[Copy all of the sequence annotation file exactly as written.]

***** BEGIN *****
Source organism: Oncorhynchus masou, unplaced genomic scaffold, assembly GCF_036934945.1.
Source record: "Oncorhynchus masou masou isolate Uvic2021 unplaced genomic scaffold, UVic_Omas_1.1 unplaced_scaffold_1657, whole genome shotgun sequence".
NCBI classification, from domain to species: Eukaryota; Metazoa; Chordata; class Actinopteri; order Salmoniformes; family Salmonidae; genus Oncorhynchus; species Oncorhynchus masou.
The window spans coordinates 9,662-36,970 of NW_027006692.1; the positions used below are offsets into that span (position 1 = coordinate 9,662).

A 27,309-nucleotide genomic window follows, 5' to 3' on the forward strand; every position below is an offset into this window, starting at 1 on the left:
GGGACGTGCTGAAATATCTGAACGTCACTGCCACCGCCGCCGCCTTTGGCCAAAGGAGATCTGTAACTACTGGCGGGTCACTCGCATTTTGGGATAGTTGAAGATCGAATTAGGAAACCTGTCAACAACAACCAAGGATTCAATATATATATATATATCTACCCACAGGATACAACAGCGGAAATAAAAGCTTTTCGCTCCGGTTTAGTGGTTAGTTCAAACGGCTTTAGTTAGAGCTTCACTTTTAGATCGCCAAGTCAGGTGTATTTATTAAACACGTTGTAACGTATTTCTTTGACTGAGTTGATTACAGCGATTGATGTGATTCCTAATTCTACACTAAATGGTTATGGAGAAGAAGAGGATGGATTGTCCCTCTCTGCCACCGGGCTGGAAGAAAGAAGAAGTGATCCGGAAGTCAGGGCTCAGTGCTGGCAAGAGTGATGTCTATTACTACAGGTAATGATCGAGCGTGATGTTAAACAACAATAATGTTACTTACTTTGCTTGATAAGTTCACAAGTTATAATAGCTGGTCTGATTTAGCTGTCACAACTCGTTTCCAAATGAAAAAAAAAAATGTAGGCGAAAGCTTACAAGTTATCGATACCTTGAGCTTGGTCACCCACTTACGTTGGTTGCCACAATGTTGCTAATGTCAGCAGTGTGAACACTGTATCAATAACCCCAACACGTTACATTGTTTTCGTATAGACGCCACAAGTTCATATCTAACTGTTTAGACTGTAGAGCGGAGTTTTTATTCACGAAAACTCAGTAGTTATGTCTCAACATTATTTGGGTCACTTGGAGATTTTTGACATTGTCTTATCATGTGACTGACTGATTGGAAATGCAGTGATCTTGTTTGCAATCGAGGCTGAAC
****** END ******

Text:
Source organism: Oncorhynchus masou, unplaced genomic scaffold, assembly GCF_036934945.1.
Source record: "Oncorhynchus masou masou isolate Uvic2021 unplaced genomic scaffold, UVic_Omas_1.1 unplaced_scaffold_1657, whole genome shotgun sequence".
NCBI classification, from domain to species: Eukaryota; Metazoa; Chordata; class Actinopteri; order Salmoniformes; family Salmonidae; genus Oncorhynchus; species Oncorhynchus masou.
The window spans coordinates 9,662-36,970 of NW_027006692.1; the positions used below are offsets into that span (position 1 = coordinate 9,662).

A 27,309-nucleotide genomic window follows, 5' to 3' on the forward strand; every position below is an offset into this window, starting at 1 on the left:
GGGACGTGCTGAAATATCTGAACGTCACTGCCACCGCCGCCGCCTTTGGCCAAAGGAGATCTGTAACTACTGGCGGGTCACTCGCATTTTGGGATAGTTGAAGATCGAATTAGGAAACCTGTCAACAACAACCAAGGATTCAATATATATATATATATCTACCCACAGGATACAACAGCGGAAATAAAAGCTTTTCGCTCCGGTTTAGTGGTTAGTTCAAACGGCTTTAGTTAGAGCTTCACTTTTAGATCGCCAAGTCAGGTGTATTTATTAAACACGTTGTAACGTATTTCTTTGACTGAGTTGATTACAGCGATTGATGTGATTCCTAATTCTACACTAAATGGTTATGGAGAAGAAGAGGATGGATTGTCCCTCTCTGCCACCGGGCTGGAAGAAAGAAGAAGTGATCCGGAAGTCAGGGCTCAGTGCTGGCAAGAGTGATGTCTATTACTACAGGTAATGATCGAGCGTGATGTTAAACAACAATAATGTTACTTACTTTGCTTGATAAGTTCACAAGTTATAATAGCTGGTCTGATTTAGCTGTCACAACTCGTTTCCAAATGAAAAAAAAAAATGTAGGCGAAAGCTTACAAGTTATCGATACCTTGAGCTTGGTCACCCACTTACGTTGGTTGCCACAATGTTGCTAATGTCAGCAGTGTGAACACTGTATCAATAACCCCAACACGTTACATTGTTTTCGTATAGACGCCACAAGTTCATATCTAACTGTTTAGACTGTAGAGCGGAGTTTTTATTCACGAAAACTCAGTAGTTATGTCTCAACATTATTTGGGTCACTTGGAGATTTTTGACATTGTCTTATCATGTGACTGACTGATTGGAAATGCAGTGATCTTGTTTGCAATCGAGGCTGAAC